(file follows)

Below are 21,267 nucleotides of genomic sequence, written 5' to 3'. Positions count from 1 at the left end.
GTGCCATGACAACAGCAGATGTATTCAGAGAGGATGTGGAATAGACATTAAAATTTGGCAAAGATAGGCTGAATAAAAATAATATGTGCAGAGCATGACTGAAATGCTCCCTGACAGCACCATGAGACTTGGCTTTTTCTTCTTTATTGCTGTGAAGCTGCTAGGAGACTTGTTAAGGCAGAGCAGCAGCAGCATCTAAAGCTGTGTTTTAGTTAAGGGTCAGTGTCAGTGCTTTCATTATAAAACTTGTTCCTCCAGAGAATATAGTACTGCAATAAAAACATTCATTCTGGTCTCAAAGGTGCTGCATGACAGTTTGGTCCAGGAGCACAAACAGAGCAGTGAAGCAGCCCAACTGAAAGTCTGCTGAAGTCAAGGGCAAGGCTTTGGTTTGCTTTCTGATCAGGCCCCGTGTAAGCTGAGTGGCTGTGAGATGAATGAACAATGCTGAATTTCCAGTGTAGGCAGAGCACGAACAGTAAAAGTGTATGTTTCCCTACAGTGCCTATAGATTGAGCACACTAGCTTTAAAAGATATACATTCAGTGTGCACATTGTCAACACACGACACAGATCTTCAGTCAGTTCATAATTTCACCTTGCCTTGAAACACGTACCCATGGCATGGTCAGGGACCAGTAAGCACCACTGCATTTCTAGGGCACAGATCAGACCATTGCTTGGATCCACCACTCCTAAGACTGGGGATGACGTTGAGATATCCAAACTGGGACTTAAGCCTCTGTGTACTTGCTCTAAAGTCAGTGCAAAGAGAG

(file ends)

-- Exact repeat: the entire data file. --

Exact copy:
Below are 21,267 nucleotides of genomic sequence, written 5' to 3'. Positions count from 1 at the left end.
GTGCCATGACAACAGCAGATGTATTCAGAGAGGATGTGGAATAGACATTAAAATTTGGCAAAGATAGGCTGAATAAAAATAATATGTGCAGAGCATGACTGAAATGCTCCCTGACAGCACCATGAGACTTGGCTTTTTCTTCTTTATTGCTGTGAAGCTGCTAGGAGACTTGTTAAGGCAGAGCAGCAGCAGCATCTAAAGCTGTGTTTTAGTTAAGGGTCAGTGTCAGTGCTTTCATTATAAAACTTGTTCCTCCAGAGAATATAGTACTGCAATAAAAACATTCATTCTGGTCTCAAAGGTGCTGCATGACAGTTTGGTCCAGGAGCACAAACAGAGCAGTGAAGCAGCCCAACTGAAAGTCTGCTGAAGTCAAGGGCAAGGCTTTGGTTTGCTTTCTGATCAGGCCCCGTGTAAGCTGAGTGGCTGTGAGATGAATGAACAATGCTGAATTTCCAGTGTAGGCAGAGCACGAACAGTAAAAGTGTATGTTTCCCTACAGTGCCTATAGATTGAGCACACTAGCTTTAAAAGATATACATTCAGTGTGCACATTGTCAACACACGACACAGATCTTCAGTCAGTTCATAATTTCACCTTGCCTTGAAACACGTACCCATGGCATGGTCAGGGACCAGTAAGCACCACTGCATTTCTAGGGCACAGATCAGACCATTGCTTGGATCCACCACTCCTAAGACTGGGGATGACGTTGAGATATCCAAACTGGGACTTAAGCCTCTGTGTACTTGCTCTAAAGTCAGTGCAAAGAGAG